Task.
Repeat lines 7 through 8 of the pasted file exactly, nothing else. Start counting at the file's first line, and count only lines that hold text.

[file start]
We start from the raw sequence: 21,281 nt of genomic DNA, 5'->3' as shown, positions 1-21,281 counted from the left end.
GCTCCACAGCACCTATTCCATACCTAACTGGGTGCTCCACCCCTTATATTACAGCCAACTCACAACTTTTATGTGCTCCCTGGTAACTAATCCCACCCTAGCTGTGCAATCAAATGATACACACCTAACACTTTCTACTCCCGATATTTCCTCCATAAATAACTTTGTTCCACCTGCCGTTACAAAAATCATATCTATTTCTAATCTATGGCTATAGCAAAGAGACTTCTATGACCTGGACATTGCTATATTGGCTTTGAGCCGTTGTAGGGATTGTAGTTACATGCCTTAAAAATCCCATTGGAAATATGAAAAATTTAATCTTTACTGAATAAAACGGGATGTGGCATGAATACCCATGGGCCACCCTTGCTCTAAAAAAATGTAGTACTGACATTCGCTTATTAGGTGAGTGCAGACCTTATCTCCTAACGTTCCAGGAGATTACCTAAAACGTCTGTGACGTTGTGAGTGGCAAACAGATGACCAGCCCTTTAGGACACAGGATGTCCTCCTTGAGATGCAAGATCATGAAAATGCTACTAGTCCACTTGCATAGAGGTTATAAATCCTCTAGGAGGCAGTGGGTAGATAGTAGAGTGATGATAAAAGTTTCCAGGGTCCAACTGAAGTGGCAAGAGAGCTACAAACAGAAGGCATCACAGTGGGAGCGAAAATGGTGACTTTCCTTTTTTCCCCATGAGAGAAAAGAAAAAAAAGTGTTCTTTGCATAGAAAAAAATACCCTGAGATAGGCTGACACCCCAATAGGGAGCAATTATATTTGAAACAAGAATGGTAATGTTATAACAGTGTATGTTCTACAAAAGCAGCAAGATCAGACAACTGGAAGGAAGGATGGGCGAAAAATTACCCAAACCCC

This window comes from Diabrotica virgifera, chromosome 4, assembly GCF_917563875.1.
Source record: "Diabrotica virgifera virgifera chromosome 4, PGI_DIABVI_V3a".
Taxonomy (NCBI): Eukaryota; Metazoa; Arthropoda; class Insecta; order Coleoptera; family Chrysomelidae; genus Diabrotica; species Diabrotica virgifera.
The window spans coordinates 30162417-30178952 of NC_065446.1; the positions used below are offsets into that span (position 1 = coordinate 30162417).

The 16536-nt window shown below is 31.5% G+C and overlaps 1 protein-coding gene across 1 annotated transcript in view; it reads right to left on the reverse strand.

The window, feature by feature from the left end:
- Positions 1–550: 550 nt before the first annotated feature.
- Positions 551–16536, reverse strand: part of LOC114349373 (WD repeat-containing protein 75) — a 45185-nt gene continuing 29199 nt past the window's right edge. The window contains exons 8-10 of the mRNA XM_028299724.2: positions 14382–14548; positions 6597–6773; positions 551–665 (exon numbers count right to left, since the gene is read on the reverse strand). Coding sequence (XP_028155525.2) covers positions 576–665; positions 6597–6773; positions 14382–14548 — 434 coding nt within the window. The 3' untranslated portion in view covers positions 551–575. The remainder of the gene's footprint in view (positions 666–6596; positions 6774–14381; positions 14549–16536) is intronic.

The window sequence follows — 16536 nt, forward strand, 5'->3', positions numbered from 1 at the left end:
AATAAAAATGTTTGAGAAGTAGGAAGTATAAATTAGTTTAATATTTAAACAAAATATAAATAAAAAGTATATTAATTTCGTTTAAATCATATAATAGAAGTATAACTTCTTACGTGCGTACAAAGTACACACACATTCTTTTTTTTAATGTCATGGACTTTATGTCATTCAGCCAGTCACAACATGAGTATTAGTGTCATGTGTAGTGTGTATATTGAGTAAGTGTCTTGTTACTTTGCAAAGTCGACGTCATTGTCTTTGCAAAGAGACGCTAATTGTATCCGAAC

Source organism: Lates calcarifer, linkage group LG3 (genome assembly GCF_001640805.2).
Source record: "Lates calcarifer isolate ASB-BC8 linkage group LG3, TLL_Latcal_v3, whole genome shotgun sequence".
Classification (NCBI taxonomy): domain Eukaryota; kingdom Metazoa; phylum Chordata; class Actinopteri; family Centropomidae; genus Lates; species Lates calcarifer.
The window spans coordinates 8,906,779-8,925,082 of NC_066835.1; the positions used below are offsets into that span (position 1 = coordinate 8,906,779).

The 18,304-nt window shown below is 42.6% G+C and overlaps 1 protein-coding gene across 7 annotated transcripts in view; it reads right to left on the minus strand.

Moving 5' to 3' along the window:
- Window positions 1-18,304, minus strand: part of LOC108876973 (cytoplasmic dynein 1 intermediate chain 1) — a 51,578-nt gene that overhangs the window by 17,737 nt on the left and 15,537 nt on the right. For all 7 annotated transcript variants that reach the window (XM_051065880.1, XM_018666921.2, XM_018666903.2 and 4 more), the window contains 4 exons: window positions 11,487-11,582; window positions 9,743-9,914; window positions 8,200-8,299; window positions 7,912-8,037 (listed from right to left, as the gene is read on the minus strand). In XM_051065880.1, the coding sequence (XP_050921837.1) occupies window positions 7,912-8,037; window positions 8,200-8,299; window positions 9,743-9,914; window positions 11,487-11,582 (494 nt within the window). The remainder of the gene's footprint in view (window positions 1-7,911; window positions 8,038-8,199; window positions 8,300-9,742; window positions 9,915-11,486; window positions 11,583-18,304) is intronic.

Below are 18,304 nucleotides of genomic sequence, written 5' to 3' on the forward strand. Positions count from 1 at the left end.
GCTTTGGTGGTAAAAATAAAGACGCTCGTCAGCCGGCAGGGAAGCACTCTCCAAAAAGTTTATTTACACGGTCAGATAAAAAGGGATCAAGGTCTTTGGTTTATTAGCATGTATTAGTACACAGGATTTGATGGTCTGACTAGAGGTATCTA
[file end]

The 16536-nt window shown below is 31.5% G+C and overlaps 1 protein-coding gene across 1 annotated transcript in view; it reads right to left on the reverse strand.

The window, feature by feature from the left end: